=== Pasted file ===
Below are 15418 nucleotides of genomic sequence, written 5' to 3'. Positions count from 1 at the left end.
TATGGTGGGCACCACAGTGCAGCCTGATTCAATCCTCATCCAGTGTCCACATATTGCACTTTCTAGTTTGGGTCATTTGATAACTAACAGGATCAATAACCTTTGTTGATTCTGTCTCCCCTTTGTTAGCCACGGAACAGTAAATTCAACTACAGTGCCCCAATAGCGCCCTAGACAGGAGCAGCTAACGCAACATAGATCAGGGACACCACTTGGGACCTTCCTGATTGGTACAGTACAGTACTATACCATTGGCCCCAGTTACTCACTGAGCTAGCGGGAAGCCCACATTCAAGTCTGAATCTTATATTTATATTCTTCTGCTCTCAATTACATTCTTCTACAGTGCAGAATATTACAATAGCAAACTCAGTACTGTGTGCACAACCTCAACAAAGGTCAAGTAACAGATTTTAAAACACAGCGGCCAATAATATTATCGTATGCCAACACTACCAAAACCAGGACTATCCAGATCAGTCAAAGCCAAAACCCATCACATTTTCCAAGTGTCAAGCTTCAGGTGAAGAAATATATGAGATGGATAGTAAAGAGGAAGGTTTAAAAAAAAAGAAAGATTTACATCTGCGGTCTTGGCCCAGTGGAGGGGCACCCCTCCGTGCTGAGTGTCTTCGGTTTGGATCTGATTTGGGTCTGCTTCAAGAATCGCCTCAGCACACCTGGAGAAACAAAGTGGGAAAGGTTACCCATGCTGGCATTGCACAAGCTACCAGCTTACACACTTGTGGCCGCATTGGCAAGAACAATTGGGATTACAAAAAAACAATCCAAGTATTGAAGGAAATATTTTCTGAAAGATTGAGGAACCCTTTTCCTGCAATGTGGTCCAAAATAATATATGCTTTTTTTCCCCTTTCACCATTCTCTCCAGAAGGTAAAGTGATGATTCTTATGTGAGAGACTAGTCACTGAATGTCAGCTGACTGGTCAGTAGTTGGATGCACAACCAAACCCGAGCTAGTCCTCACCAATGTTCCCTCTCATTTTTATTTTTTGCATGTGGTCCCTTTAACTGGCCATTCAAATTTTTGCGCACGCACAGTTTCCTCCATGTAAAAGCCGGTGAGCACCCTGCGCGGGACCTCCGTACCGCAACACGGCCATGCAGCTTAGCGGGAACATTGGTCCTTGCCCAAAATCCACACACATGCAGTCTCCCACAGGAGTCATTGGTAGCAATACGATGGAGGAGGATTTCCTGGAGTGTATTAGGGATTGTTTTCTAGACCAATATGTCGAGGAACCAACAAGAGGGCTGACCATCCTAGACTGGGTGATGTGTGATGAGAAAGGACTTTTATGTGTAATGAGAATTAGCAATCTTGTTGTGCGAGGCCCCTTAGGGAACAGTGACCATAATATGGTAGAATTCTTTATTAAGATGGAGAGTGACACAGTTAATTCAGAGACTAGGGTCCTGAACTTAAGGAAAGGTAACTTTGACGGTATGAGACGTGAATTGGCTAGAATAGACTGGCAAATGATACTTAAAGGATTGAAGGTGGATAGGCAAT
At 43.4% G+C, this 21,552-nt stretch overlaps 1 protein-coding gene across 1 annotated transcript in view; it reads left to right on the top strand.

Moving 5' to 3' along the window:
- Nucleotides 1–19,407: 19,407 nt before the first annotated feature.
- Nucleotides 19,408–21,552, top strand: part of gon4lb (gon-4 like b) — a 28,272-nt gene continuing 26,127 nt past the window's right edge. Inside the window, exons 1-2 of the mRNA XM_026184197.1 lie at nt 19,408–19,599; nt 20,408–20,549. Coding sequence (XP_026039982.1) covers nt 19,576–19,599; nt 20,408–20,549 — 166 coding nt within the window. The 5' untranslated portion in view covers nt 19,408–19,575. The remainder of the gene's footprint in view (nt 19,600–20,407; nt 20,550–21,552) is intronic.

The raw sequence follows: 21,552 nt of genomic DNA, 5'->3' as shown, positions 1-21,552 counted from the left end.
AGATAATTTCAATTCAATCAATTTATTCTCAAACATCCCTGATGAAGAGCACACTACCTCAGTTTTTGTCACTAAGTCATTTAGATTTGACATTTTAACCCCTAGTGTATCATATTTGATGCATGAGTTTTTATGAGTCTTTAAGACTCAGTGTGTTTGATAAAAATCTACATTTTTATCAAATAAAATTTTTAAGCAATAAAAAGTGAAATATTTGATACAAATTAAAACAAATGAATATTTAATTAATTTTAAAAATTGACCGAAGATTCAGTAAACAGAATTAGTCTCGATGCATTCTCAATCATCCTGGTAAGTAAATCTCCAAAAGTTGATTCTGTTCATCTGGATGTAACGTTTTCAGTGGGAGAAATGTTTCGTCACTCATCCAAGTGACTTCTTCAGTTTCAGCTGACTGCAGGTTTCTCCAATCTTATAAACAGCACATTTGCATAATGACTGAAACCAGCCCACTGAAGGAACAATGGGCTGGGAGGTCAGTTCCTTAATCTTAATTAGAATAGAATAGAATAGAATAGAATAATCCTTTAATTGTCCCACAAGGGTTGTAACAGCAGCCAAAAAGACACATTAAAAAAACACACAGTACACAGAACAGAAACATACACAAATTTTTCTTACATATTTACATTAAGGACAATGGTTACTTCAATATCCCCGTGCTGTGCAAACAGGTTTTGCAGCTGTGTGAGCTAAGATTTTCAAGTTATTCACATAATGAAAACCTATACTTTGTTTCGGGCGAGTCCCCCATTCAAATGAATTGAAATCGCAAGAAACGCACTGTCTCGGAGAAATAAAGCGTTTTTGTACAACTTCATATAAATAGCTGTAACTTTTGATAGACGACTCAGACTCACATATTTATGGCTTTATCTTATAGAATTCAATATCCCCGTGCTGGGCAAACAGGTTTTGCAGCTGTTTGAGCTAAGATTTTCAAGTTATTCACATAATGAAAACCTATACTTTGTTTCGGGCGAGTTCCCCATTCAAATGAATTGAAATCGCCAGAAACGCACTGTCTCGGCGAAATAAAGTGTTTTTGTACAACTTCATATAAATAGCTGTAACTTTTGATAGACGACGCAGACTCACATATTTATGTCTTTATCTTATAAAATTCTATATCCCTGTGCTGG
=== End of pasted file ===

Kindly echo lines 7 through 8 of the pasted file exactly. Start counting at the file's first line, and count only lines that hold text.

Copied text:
The raw sequence follows: 21,552 nt of genomic DNA, 5'->3' as shown, positions 1-21,552 counted from the left end.
AGATAATTTCAATTCAATCAATTTATTCTCAAACATCCCTGATGAAGAGCACACTACCTCAGTTTTTGTCACTAAGTCATTTAGATTTGACATTTTAACCCCTAGTGTATCATATTTGATGCATGAGTTTTTATGAGTCTTTAAGACTCAGTGTGTTTGATAAAAATCTACATTTTTATCAAATAAAATTTTTAAGCAATAAAAAGTGAAATATTTGATACAAATTAAAACAAATGAATATTTAATTAATTTTAAAAATTGACCGAAGATTCAGTAAACAGAATTAGTCTCGATGCATTCTCAATCATCCTGGTAAGTAAATCTCCAAAAGTTGATTCTGTTCATCTGGATGTAACGTTTTCAGTGGGAGAAATGTTTCGTCACTCATCCAAGTGACTTCTTCAGTTTCAGCTGACTGCAGGTTTCTCCAATCTTATAAACAGCACATTTGCATAATGACTGAAACCAGCCCACTGAAGGAACAATGGGCTGGGAGGTCAGTTCCTTAATCTTAATTAGAATAGAATAGAATAGAATAGAATAATCCTTTAATTGTCCCACAAGGGTTGTAACAGCAGCCAAAAAGACACATTAAAAAAACACACAGTACACAGAACAGAAACATACACAAATTTTTCTTACATATTTACATTAAGGACAATGGTTACTTCAATATCCCCGTGCTGTGCAAACAGGTTTTGCAGCTGTGTGAGCTAAGATTTTCAAGTTATTCACATAATGAAAACCTATACTTTGTTTCGGGCGAGTCCCCCATTCAAATGAATTGAAATCGCAAGAAACGCACTGTCTCGGAGAAATAAAGCGTTTTTGTACAACTTCATATAAATAGCTGTAACTTTTGATAGACGACTCAGACTCACATATTTATGGCTTTATCTTATAGAATTCAATATCCCCGTGCTGGGCAAACAGGTTTTGCAGCTGTTTGAGCTAAGATTTTCAAGTTATTCACATAATGAAAACCTATACTTTGTTTCGGGCGAGTTCCCCATTCAAATGAATTGAAATCGCCAGAAACGCACTGTCTCGGCGAAATAAAGTGTTTTTGTACAACTTCATATAAATAGCTGTAACTTTTGATAGACGACGCAGACTCACATATTTATGTCTTTATCTTATAAAATTCTATATCCCTGTGCTGG